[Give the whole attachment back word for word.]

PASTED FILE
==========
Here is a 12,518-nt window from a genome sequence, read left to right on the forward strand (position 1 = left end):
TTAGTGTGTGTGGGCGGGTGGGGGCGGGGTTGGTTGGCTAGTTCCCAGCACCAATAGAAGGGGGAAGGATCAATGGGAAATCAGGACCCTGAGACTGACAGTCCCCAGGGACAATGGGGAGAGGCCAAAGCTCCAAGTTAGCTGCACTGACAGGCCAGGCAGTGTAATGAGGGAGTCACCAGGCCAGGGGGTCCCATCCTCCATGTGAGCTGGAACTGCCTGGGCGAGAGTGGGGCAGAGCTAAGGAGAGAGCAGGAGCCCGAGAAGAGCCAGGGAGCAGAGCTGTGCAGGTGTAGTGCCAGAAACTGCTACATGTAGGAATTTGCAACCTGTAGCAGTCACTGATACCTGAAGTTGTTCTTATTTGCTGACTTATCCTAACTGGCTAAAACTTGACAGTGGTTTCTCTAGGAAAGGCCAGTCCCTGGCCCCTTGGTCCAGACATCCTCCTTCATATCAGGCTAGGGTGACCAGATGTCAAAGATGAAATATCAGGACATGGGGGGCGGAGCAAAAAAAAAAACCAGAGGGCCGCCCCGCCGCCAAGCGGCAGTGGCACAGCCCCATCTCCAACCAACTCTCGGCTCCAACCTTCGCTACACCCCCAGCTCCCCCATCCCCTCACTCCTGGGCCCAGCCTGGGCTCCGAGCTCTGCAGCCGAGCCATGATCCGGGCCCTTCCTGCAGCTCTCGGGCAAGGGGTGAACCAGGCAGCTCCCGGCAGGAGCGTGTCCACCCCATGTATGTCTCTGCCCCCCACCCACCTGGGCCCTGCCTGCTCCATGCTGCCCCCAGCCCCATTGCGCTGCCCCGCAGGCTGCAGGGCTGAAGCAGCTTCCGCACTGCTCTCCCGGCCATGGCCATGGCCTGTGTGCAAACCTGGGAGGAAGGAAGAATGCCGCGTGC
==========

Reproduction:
Here is a 12,518-nt window from a genome sequence, read left to right on the forward strand (position 1 = left end):
TTAGTGTGTGTGGGCGGGTGGGGGCGGGGTTGGTTGGCTAGTTCCCAGCACCAATAGAAGGGGGAAGGATCAATGGGAAATCAGGACCCTGAGACTGACAGTCCCCAGGGACAATGGGGAGAGGCCAAAGCTCCAAGTTAGCTGCACTGACAGGCCAGGCAGTGTAATGAGGGAGTCACCAGGCCAGGGGGTCCCATCCTCCATGTGAGCTGGAACTGCCTGGGCGAGAGTGGGGCAGAGCTAAGGAGAGAGCAGGAGCCCGAGAAGAGCCAGGGAGCAGAGCTGTGCAGGTGTAGTGCCAGAAACTGCTACATGTAGGAATTTGCAACCTGTAGCAGTCACTGATACCTGAAGTTGTTCTTATTTGCTGACTTATCCTAACTGGCTAAAACTTGACAGTGGTTTCTCTAGGAAAGGCCAGTCCCTGGCCCCTTGGTCCAGACATCCTCCTTCATATCAGGCTAGGGTGACCAGATGTCAAAGATGAAATATCAGGACATGGGGGGCGGAGCAAAAAAAAAAACCAGAGGGCCGCCCCGCCGCCAAGCGGCAGTGGCACAGCCCCATCTCCAACCAACTCTCGGCTCCAACCTTCGCTACACCCCCAGCTCCCCCATCCCCTCACTCCTGGGCCCAGCCTGGGCTCCGAGCTCTGCAGCCGAGCCATGATCCGGGCCCTTCCTGCAGCTCTCGGGCAAGGGGTGAACCAGGCAGCTCCCGGCAGGAGCGTGTCCACCCCATGTATGTCTCTGCCCCCCACCCACCTGGGCCCTGCCTGCTCCATGCTGCCCCCAGCCCCATTGCGCTGCCCCGCAGGCTGCAGGGCTGAAGCAGCTTCCGCACTGCTCTCCCGGCCATGGCCATGGCCTGTGTGCAAACCTGGGAGGAAGGAAGAATGCCGCGTGC